We’ve seen the Leap Motion Controller in action plenty of times over the past year, and we can’t wait to get our hands on one. Unfortunately, we’re going to have to wait a little longer. Leap Motion, the company behind the 3D gesture-based Leap controller, originally stated that its hundreds of thousands of pre-orders would begin shipping on May 13, but now CEO Michael Buckwald says the Leap will be delayed until July 22.
Why the delay? During a conference call today, Buckwald cited the need for additional testing. The 3D gesture control software and hardware combo allows users to control their computers without a keyboard, mouse, or even a touchscreen. Instead, hand gestures are used to draw, play games, and create virtual 3D models.
“There is nothing catastrophically wrong,” Buckwald said. There are 600,000 devices that are ready to ship, but the delay has more to do with testing the OS and polishing it all up before it goes out to the masses. There are 12,000 developers who currently have a Leap and are working on apps for it. In addition to the SDK they’ve been working with, Leap Motion is going to hook them up with the full consumer version of the software so the company can diversify its beta testing more.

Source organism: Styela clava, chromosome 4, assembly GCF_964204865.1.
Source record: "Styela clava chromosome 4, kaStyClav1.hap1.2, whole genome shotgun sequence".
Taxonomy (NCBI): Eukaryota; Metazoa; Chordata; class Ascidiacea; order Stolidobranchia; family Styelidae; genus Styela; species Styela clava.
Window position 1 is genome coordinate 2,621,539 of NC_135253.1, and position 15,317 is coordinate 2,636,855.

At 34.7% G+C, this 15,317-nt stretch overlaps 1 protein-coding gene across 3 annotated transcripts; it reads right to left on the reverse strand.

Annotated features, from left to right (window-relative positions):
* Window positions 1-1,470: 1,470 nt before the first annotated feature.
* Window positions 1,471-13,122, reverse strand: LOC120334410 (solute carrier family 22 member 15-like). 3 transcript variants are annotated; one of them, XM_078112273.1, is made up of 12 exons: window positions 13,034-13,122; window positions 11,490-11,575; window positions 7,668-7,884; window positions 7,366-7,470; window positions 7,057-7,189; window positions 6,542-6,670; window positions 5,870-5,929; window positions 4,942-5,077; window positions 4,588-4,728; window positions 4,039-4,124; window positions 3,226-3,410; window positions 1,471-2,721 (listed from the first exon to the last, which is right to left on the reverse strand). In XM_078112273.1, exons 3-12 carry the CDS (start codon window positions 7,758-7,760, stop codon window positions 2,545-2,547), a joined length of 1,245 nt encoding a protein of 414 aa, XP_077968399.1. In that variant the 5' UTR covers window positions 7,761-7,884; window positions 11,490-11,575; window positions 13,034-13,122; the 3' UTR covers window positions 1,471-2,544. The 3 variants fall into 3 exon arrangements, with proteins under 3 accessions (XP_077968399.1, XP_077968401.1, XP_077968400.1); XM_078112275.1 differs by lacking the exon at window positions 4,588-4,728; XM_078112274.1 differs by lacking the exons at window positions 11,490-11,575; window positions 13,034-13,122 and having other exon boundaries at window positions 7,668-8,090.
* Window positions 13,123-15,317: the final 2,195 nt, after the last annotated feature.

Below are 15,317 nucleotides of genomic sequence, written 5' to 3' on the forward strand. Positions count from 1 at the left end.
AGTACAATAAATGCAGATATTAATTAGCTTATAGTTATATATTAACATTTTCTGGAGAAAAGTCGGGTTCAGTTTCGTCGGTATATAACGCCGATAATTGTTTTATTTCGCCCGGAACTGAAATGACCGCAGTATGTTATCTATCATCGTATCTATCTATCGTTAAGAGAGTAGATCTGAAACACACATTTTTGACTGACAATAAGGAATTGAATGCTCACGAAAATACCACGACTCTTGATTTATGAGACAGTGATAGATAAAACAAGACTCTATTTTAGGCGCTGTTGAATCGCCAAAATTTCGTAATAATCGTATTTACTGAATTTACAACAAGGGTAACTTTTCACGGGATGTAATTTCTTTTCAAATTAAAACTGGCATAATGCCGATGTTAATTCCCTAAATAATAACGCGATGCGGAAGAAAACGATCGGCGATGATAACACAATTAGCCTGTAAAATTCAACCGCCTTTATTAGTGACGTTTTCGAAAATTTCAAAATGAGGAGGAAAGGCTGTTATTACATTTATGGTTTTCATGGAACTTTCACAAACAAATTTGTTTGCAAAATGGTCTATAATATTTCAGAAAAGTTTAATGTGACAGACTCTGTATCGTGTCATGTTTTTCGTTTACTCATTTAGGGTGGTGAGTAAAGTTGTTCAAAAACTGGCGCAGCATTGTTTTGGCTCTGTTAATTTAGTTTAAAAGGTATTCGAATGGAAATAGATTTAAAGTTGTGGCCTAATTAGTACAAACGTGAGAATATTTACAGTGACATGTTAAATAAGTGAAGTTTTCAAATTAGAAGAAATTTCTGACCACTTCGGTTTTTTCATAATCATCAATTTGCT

Everyone who pre-ordered a Leap received an email today from Buckwald stating:
“The reality is we very likely could have hit the original ship date. But it wouldn’t have left time for comprehensive testing. This will come in the form of a beta test that will start in June. We will give the 12k developers who currently have Leap devices access to the feature complete product including OS interaction (today developers only have access to the SDK). We will also invite some people who are not developers to join the beta test.
Ultimately, the only way we felt 100% confident we could deliver a truly magical product that would do justice to this new form of interaction, was to push the date so we would have more time for a larger, more diverse beta test.”
As we’ve previously reported, Leap just partnered with HP to build the Leap 3D gesture control technology into HP products. The company also has a big launch planned with Best Buy, which presumably will still occur when the device is released on July 22. Clearly, Leap Motion has huge plans for its flagship product and wants to get it right before bringing it to market. It’s actually nice to see a company take a breath and realize that nobody wants to buy a super-hyped device that’s only half-baked. While it may hurt short-term profits or press, in the long run, the Leap will be better for it.